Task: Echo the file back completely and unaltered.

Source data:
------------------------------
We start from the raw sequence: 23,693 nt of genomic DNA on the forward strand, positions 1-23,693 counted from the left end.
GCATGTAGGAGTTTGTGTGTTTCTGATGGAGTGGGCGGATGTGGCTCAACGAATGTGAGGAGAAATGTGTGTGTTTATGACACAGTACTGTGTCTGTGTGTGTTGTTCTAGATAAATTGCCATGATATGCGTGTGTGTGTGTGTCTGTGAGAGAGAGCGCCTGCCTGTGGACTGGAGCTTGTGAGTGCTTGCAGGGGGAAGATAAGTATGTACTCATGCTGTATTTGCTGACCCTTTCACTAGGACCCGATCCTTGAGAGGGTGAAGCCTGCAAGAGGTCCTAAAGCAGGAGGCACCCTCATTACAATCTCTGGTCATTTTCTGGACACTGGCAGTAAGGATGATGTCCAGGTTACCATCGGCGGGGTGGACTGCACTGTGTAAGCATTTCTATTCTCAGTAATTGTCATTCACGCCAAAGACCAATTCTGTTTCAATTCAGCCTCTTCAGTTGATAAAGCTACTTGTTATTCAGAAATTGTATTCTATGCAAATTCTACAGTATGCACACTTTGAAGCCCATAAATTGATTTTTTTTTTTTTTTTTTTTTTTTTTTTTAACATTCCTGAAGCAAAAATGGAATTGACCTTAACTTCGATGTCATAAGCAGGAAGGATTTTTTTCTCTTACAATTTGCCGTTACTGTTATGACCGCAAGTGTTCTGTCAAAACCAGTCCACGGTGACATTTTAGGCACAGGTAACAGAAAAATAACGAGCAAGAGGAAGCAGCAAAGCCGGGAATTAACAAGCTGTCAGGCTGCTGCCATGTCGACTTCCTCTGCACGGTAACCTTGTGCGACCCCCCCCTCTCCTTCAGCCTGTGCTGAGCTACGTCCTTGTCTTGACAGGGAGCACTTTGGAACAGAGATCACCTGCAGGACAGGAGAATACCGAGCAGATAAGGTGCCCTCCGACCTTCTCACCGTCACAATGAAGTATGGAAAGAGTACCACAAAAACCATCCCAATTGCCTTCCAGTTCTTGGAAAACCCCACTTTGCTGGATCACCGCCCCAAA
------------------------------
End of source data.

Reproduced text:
We start from the raw sequence: 23,693 nt of genomic DNA on the forward strand, positions 1-23,693 counted from the left end.
GCATGTAGGAGTTTGTGTGTTTCTGATGGAGTGGGCGGATGTGGCTCAACGAATGTGAGGAGAAATGTGTGTGTTTATGACACAGTACTGTGTCTGTGTGTGTTGTTCTAGATAAATTGCCATGATATGCGTGTGTGTGTGTGTCTGTGAGAGAGAGCGCCTGCCTGTGGACTGGAGCTTGTGAGTGCTTGCAGGGGGAAGATAAGTATGTACTCATGCTGTATTTGCTGACCCTTTCACTAGGACCCGATCCTTGAGAGGGTGAAGCCTGCAAGAGGTCCTAAAGCAGGAGGCACCCTCATTACAATCTCTGGTCATTTTCTGGACACTGGCAGTAAGGATGATGTCCAGGTTACCATCGGCGGGGTGGACTGCACTGTGTAAGCATTTCTATTCTCAGTAATTGTCATTCACGCCAAAGACCAATTCTGTTTCAATTCAGCCTCTTCAGTTGATAAAGCTACTTGTTATTCAGAAATTGTATTCTATGCAAATTCTACAGTATGCACACTTTGAAGCCCATAAATTGATTTTTTTTTTTTTTTTTTTTTTTTTTTTTAACATTCCTGAAGCAAAAATGGAATTGACCTTAACTTCGATGTCATAAGCAGGAAGGATTTTTTTCTCTTACAATTTGCCGTTACTGTTATGACCGCAAGTGTTCTGTCAAAACCAGTCCACGGTGACATTTTAGGCACAGGTAACAGAAAAATAACGAGCAAGAGGAAGCAGCAAAGCCGGGAATTAACAAGCTGTCAGGCTGCTGCCATGTCGACTTCCTCTGCACGGTAACCTTGTGCGACCCCCCCCTCTCCTTCAGCCTGTGCTGAGCTACGTCCTTGTCTTGACAGGGAGCACTTTGGAACAGAGATCACCTGCAGGACAGGAGAATACCGAGCAGATAAGGTGCCCTCCGACCTTCTCACCGTCACAATGAAGTATGGAAAGAGTACCACAAAAACCATCCCAATTGCCTTCCAGTTCTTGGAAAACCCCACTTTGCTGGATCACCGCCCCAAA